ADVANCES IN PREGNANCY ASSOCIATED BREAST CANCER (PEOPLE’S CHOICE)
Friday, December 9 • 3:00 pm – 5:00 pm CT • Stars at Night Ballroom 1&2
Presentation: Oncofertility and other quality of life issues
Matteo Lambertini, MD, PhD
Associate Professor and Consultant in Medical Oncology
University of Genova and IRCCS Ospedale Policlinico Hospital San Martino
What is your presentation about?
My presentation will discuss oncofertility in young women with breast cancer, focusing on the risk of developing treatment-induced premature ovarian insufficiency and on the available strategies to preserve fertility and/or ovarian function before initiating chemotherapy. Moreover, I will discuss the current evidence on maternal and fetal safety of conceiving following proper treatment for breast cancer, as well as the practical issues to consider when planning for a pregnancy after completion of anticancer therapies. Finally, beyond fertility and pregnancy-related concerns, additional gynecological-related issues are faced by young women with breast cancer — among them, I will focus on contraception and sexual dysfunction that are of high relevance for many patients.
What makes this topic important in 2022?
The current availability of effective systemic treatment strategies has significantly improved the prognosis of patients with early breast cancer. However, this survival gain is often obtained at the cost of higher toxicity. The increase in life span among breast cancer survivors calls for the need to address both early and late potential adverse effects of anticancer therapies to maximize their quality of life. Among them, the potential gonadotoxicity of anticancer therapies and its implications on fertility and ovarian function need to be discussed with all young patients.
However, around this topic, there are still several misconceptions and important knowledge gaps that may lead to suboptimal practice. As an example, still many patients and their health care professionals have concerns about a potential negative prognostic effect of pregnancy on women’s oncological outcomes and about a possible negative impact of prior exposure to anticancer treatments on the pregnancy itself.
Moreover, notably, despite the growing availability of new effective targeted therapies in the early breast cancer setting and the current indication to perform a genetic test in all newly diagnosed young women, very limited evidence exists on the gonadotoxicity of targeted agents and the potential added burden on this regard of carrying a germline BRCA pathogenic variant. Hence, the oncofertility counseling of these patients is particularly complex and requires additional urgent research efforts to be improved.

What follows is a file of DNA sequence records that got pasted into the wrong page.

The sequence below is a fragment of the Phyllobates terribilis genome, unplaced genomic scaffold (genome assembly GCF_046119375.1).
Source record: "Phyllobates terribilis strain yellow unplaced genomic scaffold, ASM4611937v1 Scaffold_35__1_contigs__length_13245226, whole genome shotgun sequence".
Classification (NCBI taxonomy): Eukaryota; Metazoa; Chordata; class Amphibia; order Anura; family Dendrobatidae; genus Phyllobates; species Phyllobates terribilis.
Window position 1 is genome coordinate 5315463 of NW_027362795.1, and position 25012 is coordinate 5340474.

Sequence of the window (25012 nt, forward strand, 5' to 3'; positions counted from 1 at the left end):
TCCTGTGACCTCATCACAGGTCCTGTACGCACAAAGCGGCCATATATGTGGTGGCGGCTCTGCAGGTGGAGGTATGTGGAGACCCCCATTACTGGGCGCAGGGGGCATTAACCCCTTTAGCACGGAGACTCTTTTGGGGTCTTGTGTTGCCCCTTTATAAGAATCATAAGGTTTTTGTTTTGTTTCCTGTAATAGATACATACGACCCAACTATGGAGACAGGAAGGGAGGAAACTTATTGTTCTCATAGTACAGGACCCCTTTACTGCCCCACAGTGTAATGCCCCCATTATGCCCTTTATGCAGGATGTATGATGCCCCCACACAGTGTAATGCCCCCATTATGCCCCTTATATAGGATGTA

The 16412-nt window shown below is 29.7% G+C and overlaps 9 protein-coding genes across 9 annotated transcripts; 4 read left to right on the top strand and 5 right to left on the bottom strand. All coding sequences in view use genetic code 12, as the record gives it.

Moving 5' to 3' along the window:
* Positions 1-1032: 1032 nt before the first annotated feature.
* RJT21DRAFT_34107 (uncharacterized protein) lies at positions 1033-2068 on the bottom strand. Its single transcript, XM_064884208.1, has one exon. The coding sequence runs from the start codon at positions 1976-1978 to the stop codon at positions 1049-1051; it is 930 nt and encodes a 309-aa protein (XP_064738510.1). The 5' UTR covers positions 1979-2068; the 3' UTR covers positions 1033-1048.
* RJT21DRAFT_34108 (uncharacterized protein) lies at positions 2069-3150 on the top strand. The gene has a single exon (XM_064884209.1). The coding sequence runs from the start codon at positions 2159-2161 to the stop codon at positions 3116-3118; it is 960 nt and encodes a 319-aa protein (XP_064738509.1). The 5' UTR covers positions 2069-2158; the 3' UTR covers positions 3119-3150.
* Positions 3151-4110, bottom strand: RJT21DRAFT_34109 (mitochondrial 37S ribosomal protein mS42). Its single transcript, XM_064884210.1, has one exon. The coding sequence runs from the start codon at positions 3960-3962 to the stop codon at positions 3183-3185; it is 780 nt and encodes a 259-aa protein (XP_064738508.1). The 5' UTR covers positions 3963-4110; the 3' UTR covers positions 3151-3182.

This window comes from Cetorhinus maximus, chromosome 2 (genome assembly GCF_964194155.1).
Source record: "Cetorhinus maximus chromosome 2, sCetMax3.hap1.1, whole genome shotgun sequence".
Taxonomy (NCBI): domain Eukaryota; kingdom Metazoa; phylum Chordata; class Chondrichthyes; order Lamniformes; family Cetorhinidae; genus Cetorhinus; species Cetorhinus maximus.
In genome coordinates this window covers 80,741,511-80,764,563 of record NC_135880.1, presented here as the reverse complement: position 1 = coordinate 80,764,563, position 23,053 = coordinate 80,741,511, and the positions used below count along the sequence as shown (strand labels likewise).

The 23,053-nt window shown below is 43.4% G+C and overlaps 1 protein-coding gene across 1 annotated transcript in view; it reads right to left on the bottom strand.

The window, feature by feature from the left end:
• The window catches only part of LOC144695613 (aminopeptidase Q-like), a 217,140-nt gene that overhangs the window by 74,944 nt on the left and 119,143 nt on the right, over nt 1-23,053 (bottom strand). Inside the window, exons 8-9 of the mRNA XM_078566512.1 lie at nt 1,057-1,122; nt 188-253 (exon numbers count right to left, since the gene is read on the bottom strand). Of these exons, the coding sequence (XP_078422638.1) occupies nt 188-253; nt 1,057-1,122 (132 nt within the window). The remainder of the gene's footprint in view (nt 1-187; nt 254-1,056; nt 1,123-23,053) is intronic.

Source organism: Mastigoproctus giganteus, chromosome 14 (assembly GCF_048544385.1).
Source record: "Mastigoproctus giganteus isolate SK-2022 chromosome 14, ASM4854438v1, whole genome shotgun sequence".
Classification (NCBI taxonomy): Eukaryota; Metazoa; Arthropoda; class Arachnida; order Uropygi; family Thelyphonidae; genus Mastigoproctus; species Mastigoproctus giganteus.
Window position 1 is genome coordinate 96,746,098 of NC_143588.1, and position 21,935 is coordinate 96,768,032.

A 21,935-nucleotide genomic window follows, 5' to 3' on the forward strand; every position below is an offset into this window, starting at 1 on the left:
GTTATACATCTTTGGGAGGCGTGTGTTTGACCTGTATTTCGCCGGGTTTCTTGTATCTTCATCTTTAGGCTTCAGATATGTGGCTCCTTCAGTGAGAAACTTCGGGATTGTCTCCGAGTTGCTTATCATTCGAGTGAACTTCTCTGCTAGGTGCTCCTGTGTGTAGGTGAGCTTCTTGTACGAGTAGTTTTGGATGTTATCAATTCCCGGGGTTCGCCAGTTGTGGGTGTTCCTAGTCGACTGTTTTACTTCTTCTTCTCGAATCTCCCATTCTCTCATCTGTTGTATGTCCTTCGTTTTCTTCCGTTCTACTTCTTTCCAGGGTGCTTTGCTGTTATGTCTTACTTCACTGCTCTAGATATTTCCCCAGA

How/why did you become involved with this area of breast cancer research or care?
For many young women with breast cancer, the chance to have a child is a top priority. As an oncologist dedicated to the care of young women with breast cancer since the early phases of my career, I have experienced every day the unique needs and issues faced by these patients, including their wish to return to a normal life following treatment completion and to fulfill their dream to become mothers.
During my medical oncology training and my subsequent PhD, I had the opportunity to work and collaborate with several national and international leading experts in the care of young women with breast cancer; these experiences have played a crucial role to deepen my skills in this field. Moreover, I have had the chance to be involved and to develop several projects that have contributed to improving our understanding of many controversial aspects related to the management of breast cancer in young women. All these experiences, together with my daily clinical practice, have always been and keep on being a source of great motivation to help further improving the care and quality of life of these young women and helping them to have a life after cancer as similar as possible to what it was before the diagnosis of this disease.